Front oil seal. WTH?

Thank you for this. The engine is from a 1975 XJ6 so I believe there is no “slinger”.

The videos I have seen online dont really give the full story for the XK engine and see to point to a process different from what you say here…

The critical detail here, seems to be that the seal has to be fitted in the timing cover + sump first, then the spacer pushed in, right? This is quite different from what I see on the YouTube videos for other engines.

What is still not fully clear to me is what to do with the yellow tube inside of the seal… Remove before pressing the spacer in or use it as a guide over the spacer? If the latter, then the spacer cannot be pressed in after the seal is in place.

Thank you.

You remove it, then fit the seal collar.

Ah, see this is VERY different from what it shows in the videos on YouTube.

Watch this: https://www.youtube.com/watch?v=CTd45ZLYPm0

Check from 2:55 …

http://www.georgiajag.com/Documents/Crank%20Seal/CrankSeal.html

Think the yellow spacer is purely to retain the shape after manufacture,prour to fitting

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Prior I meant to type!

So here is what I understand from this treasure hunt :slight_smile:

1- Remove the spacer/sleeve from the crankshaft
2- Polish the hell out of it so it is mirror shiny, remove all trace of grease or oil. If there is any sign of wear, just replace it with a new one.
3- Replace the O-ring inside where it mates with the crankshaft
4- Once the timing cover is in place, insert the PTFE seal over the crankshaft and inside the timing cover groove. No need for sealant on the outside of the seal, it is made to squash a bit and provide adequate sealing.
5- Fit the oil pan. Again no need for sealant in the groove where the seal sits, but of course use sealant for the paper gasket that goes around the sump.
6- Remove the protective yellow tube from inside the seal.
7- Position the spacer in the way that it can slide over the woodruff key on the crankshaft and then slide, push, tap it in straight inside the seal. Do not use any lubricant on the outer surface of the spacer as this would negate the value of the PTFE trick.
8- Once all is in place, turn the engine over by hand, two full rotations. The purpose of this is to transfer and spread the PTFE coating from the seal over to the surface of the spacer.
9- Leave engine at least 24 hours as is to allow PTFE coating to set.

Did I get it right? :slight_smile:

Sounds about correct from what I can remember reading.

If any sign of wear on the distance piece face I’d renew it.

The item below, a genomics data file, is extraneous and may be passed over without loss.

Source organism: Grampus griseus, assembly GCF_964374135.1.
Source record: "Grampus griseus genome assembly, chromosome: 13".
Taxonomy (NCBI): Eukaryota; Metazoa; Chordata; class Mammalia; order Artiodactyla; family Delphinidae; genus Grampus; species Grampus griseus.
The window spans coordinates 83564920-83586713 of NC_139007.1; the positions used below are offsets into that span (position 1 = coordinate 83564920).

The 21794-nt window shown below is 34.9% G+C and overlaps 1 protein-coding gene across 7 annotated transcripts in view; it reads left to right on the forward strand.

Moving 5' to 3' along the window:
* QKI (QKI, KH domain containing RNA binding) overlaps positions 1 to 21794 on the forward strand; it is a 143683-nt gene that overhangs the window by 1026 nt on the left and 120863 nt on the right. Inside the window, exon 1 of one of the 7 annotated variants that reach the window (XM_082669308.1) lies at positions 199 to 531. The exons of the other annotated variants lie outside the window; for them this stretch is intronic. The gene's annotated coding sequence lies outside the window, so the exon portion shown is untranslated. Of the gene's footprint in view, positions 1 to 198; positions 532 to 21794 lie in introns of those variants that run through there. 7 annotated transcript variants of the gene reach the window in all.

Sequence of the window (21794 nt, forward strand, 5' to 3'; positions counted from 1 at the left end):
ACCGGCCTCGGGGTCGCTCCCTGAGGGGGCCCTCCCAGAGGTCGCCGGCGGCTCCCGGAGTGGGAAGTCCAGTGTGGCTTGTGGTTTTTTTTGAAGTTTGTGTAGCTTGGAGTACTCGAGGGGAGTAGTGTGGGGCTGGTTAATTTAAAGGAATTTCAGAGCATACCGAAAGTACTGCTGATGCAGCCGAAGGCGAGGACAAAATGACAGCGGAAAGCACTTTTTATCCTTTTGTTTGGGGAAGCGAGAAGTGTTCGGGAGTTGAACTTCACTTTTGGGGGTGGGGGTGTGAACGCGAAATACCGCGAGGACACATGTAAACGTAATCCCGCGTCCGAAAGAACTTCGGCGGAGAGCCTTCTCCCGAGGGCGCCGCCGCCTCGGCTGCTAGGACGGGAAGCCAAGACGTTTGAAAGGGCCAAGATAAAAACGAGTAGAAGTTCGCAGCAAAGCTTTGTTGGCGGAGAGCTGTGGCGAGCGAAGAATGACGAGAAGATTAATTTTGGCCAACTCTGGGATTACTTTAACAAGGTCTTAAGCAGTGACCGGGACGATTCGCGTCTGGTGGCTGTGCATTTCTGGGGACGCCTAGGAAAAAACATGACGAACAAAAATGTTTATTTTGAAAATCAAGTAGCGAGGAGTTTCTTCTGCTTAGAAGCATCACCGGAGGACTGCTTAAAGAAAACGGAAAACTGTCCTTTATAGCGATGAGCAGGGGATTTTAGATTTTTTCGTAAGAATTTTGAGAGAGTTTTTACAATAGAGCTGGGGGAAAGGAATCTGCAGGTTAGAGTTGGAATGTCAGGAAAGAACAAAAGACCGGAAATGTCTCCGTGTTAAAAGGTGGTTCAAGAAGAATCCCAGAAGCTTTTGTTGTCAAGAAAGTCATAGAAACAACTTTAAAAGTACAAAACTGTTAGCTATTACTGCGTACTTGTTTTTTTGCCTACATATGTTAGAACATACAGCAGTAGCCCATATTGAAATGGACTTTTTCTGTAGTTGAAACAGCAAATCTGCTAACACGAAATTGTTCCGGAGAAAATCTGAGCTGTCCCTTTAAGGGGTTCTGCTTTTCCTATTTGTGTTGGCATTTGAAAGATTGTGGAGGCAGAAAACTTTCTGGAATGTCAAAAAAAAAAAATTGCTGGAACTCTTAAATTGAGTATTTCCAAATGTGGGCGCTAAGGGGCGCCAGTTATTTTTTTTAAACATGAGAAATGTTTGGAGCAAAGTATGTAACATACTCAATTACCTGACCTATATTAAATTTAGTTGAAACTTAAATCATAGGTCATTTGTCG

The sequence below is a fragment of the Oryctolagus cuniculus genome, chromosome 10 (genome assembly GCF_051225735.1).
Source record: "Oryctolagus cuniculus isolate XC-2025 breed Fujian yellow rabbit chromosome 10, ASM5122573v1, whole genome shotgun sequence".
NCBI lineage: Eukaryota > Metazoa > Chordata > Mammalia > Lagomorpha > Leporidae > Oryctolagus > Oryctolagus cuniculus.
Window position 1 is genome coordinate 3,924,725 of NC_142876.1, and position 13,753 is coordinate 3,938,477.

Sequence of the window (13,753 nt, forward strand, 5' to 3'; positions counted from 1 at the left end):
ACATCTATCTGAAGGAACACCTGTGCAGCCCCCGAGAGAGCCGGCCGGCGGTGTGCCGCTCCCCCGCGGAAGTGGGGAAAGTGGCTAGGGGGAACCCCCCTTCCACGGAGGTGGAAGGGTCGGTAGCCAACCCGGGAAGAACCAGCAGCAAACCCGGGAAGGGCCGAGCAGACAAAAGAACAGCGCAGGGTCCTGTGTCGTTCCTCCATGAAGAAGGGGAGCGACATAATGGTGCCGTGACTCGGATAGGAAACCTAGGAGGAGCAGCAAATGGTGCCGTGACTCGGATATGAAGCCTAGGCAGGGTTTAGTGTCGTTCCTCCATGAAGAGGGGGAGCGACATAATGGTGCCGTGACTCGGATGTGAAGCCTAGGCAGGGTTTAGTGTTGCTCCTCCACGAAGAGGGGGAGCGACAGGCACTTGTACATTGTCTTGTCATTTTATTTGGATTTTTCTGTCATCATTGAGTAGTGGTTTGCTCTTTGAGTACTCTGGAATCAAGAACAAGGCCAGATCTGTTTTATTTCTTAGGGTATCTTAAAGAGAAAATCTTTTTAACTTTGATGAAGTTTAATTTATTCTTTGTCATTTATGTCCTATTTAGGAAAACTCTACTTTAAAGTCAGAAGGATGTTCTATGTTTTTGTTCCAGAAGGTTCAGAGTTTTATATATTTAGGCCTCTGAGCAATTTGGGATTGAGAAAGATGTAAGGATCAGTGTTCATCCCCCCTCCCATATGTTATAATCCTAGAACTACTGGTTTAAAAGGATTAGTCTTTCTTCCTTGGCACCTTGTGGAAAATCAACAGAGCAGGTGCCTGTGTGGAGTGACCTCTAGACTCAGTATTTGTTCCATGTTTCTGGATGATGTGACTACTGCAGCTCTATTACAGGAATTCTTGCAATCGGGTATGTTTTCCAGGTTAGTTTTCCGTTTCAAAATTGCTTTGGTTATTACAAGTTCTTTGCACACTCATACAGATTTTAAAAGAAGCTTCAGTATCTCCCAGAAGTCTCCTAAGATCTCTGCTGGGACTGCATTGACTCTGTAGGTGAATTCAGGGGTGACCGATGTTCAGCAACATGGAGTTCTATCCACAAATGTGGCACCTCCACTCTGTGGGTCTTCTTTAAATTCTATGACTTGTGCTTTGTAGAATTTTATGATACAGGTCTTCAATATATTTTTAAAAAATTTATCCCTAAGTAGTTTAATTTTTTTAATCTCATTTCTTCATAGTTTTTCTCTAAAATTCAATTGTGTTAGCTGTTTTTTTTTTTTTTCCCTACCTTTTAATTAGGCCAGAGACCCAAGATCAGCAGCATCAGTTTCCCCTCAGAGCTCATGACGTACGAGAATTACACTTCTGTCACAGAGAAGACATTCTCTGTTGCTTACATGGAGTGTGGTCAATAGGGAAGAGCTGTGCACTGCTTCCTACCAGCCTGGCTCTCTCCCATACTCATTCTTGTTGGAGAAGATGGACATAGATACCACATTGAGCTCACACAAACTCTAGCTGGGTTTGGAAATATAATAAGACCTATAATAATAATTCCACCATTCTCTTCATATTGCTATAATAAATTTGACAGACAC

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You did not seem to read about putting sealant where the pan gasket goes around the seal. Without this, it will leak and you will think it is a seal problem. I actually put a sealant on the whole gasket. Other than that, you should be good to go. The yellow piece is a protector and can be used as a guide to slide the seal over the spacer. Just not in this application.

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This is getting ever more confusing…

Your article reads:

“The outside material is a soft rubber like material designed to be installed without the use of sealants.”

How does this gel with:

“You did not seem to read about putting sealant where the pan gasket goes around the seal. Without this, it will leak and you will think it is a seal problem.”

There is a large difference between putting sealant around the perimeter of the seal and putting it where the timing cover and oil pan meet. The gaskets are not precision cut so that there is not a leak where they meet the seal.

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I am sorry Dick, may be it is because English is not my native language but I don’t follow the meaning of the comment. I apologize.

Do you recommend putting sealant around the outside of the seal where it meets the grooves in the timing cover and the oil sump or not?

Is your comment only about using sealant on the surfaces of the sump gasket (well of course!)?

Thank you.

Do not put sealant in the groove the seal sits in. The seal housing is soft rubber and seals itself. Put sealer only where the paper oil pan gasket goes around and next to the seal. The gasket is cut out to go around the seal but is not a very tight fit. Sealant is needed to make sure there are no gaps between the gasket and the seal.

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Thanks for the precision. All good now. Cheers.

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Oil seal now in place. Awaiting the spacer to be pushed in. Fingers crossed…

Spacer polished with 400, 600, 1000, 1500 grit on the lathe. Looking good.

I read somewhere not to oil it and that it has to be completely clean so to allow transfer of seal material onto the spacer.
Hope that’s correct.

Correct Graham, there are a few vids on YouTube to that effect.

Just make sure you remove the protective collar . It does not work well if you leave it in place.

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